So in summary, the voltage on the LED will never be entirely stable - and never needs to be since your eye cannot pick differences less than several percent. Even then it will only detect a sudden change in brightness, not a comparison. And a common ground wire is of no relevance whatsoever unless it is not properly connected.
Whatever do you mean by that?
The white LEDs I have contain two UV emitting devices and a phosphor to convert UV to visible light.
Thank you Paul_B for your answer, I will need some time to assimilate it!
Ok now it's getting clearer in my mind. I tried to make a refined sketch with relevant information only (no more "home-made" misleading digital voltmeter or LED connected to 5V pin!). On this sketch you can see a recap of the problem and can reproduce it yourself to observe the voltage drop. The Arduino code is just an analogWrite(ledPin, 0) for LEDs OFF and analogWrite(ledPin, 255) for LEDs ON with ledPin = 3.
I need for my project to keep the base voltage constant, irrespective of the LEDs. Here we can observe a decrease from 4.82V (when all LEDs OFF) to 4.78V (when all LEDs ON). Yes JohnRob, I really need such precision control.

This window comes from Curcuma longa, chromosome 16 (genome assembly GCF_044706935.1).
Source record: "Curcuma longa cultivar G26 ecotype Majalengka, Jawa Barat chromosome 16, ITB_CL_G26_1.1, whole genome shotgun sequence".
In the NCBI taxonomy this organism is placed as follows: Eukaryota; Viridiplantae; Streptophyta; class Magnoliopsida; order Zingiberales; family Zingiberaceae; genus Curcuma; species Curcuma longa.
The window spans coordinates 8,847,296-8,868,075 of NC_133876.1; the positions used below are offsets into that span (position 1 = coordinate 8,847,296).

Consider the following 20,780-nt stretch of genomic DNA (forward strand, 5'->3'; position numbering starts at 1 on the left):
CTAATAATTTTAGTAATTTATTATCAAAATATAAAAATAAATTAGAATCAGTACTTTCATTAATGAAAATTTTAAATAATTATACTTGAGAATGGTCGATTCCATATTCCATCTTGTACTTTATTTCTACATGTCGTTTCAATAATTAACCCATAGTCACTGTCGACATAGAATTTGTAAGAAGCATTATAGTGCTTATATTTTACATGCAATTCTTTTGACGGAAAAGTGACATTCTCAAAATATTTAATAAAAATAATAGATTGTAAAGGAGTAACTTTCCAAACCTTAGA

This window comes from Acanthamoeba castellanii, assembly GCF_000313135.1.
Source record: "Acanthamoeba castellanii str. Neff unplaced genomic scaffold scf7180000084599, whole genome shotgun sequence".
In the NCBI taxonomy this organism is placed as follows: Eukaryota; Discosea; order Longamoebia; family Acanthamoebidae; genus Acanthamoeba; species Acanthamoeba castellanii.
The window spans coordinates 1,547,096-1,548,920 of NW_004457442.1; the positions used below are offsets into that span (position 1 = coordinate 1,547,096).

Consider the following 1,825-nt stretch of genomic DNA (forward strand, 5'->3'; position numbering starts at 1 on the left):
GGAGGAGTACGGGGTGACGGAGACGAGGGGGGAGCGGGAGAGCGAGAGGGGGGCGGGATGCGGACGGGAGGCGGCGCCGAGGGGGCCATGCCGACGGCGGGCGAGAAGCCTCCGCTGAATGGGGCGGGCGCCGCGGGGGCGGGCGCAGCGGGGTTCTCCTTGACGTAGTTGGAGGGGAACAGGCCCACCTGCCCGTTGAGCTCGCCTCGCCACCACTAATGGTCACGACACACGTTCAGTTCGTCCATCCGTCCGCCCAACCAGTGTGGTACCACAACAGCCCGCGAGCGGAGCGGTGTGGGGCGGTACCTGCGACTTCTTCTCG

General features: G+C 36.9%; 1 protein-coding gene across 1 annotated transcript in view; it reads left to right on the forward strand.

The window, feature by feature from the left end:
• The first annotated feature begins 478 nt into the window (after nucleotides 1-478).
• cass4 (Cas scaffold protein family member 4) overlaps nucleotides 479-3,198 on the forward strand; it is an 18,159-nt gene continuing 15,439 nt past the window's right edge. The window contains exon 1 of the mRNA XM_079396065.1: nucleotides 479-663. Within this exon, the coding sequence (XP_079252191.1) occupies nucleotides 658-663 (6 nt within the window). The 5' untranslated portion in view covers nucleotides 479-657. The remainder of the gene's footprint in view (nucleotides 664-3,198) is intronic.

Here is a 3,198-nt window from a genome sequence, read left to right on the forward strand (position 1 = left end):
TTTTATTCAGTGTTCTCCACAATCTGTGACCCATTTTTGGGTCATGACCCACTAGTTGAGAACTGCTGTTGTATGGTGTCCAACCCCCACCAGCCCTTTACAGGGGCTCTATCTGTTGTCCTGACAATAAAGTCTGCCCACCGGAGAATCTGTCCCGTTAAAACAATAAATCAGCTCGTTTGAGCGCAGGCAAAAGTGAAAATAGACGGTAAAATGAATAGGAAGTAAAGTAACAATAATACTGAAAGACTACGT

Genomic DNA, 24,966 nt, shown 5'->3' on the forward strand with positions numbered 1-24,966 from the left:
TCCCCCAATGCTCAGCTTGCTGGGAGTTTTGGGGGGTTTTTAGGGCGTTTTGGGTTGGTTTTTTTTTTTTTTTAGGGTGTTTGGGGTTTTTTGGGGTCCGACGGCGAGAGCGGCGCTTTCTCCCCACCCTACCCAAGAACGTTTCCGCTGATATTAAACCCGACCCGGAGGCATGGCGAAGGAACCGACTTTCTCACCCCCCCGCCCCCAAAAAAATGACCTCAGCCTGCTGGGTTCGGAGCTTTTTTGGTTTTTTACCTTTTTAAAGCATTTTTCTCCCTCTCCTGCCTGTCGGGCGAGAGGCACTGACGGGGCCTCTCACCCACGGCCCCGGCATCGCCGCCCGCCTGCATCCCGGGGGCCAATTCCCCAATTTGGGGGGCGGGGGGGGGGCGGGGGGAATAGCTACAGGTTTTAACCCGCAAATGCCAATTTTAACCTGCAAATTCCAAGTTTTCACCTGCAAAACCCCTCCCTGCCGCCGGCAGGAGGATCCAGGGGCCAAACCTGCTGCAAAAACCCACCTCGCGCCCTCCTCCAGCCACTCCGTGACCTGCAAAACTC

Sorry if I misunderstood something, but why do we observe this drop? (which is more and more consequent when we add LEDs in parallel). Can we predict and quantify such a drop based on the electrical circuit?
It is a bit frustrating to add an external source of energy just for 0.04V... It sounds like an overkill! Would you guys confirm that the only way to keep 4.82 value constant is to add a power supply? and a GPIO pin driving a logic-level MOSFET (thank you SteveMann).
You are just not accepting the fact that the Arduino is a signal processor, not a power supply. Yes, you need an external power supply and FETs to turn the LEDs on/off from that power supply. The Arduino controls the FETs.
OK so if you need this type of regulation you must use external MosFet's. I don't believe the GPIO output has such a low source impedance that the output D3 will remain constant when driving different number of LEDs, even if the 5V is constant. You can probably see this in the Atmel specifications.